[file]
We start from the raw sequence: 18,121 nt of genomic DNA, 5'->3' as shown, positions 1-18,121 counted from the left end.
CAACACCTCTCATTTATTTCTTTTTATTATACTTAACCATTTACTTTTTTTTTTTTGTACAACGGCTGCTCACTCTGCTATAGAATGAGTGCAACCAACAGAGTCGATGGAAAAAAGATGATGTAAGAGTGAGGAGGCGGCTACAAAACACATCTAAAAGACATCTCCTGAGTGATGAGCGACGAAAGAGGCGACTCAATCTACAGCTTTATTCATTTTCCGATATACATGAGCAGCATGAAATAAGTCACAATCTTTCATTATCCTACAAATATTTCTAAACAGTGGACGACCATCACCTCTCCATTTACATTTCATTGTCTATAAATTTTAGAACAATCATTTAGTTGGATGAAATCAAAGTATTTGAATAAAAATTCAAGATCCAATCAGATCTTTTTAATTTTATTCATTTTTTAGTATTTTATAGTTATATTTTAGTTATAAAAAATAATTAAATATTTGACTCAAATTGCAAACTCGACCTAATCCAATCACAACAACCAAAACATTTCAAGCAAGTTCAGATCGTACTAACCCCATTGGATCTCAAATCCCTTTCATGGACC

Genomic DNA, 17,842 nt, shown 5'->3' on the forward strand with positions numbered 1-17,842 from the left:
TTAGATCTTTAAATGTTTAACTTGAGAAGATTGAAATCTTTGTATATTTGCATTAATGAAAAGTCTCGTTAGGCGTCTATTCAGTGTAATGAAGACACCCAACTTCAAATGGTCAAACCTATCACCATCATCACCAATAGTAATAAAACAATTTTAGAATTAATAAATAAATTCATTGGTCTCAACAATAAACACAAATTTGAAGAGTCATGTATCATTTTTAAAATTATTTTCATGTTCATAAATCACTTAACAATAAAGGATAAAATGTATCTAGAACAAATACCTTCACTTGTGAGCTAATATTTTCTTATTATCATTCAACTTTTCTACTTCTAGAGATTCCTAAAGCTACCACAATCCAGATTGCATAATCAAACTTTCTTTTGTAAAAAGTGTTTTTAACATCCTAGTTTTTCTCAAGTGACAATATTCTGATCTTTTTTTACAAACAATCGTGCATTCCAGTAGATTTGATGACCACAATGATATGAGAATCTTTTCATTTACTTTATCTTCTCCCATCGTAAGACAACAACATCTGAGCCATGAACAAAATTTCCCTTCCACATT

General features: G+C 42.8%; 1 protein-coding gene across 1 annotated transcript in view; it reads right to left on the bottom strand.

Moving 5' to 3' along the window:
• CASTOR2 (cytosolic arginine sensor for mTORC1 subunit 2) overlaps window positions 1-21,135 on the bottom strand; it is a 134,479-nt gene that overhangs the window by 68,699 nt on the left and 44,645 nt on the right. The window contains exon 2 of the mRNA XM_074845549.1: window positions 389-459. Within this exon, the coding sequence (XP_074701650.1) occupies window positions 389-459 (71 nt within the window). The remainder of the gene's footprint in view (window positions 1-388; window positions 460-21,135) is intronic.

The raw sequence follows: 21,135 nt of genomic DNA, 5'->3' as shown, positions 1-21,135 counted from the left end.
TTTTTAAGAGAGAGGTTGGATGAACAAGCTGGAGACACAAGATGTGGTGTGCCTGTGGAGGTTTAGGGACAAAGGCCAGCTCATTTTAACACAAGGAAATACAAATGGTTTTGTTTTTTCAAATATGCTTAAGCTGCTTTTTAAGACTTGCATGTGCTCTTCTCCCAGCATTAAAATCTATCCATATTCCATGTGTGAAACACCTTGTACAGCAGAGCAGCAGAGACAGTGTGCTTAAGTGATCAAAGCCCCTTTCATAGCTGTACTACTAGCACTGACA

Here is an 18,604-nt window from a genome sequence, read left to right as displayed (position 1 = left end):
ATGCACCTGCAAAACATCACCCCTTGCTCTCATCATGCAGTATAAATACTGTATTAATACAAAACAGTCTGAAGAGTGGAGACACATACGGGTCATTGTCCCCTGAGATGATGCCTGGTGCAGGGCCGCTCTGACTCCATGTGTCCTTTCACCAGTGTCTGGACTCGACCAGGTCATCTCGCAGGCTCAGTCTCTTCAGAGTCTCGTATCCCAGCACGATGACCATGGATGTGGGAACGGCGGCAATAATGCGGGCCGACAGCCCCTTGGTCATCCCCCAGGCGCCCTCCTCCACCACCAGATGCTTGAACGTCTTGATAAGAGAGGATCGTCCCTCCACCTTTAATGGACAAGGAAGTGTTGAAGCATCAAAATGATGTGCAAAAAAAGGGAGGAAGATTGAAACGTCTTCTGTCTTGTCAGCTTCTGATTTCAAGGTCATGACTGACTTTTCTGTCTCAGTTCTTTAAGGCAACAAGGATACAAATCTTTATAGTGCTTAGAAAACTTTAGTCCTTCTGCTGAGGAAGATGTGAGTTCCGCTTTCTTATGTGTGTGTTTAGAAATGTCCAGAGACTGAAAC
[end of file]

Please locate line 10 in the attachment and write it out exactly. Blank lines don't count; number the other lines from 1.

Here is an 18,604-nt window from a genome sequence, read left to right as displayed (position 1 = left end):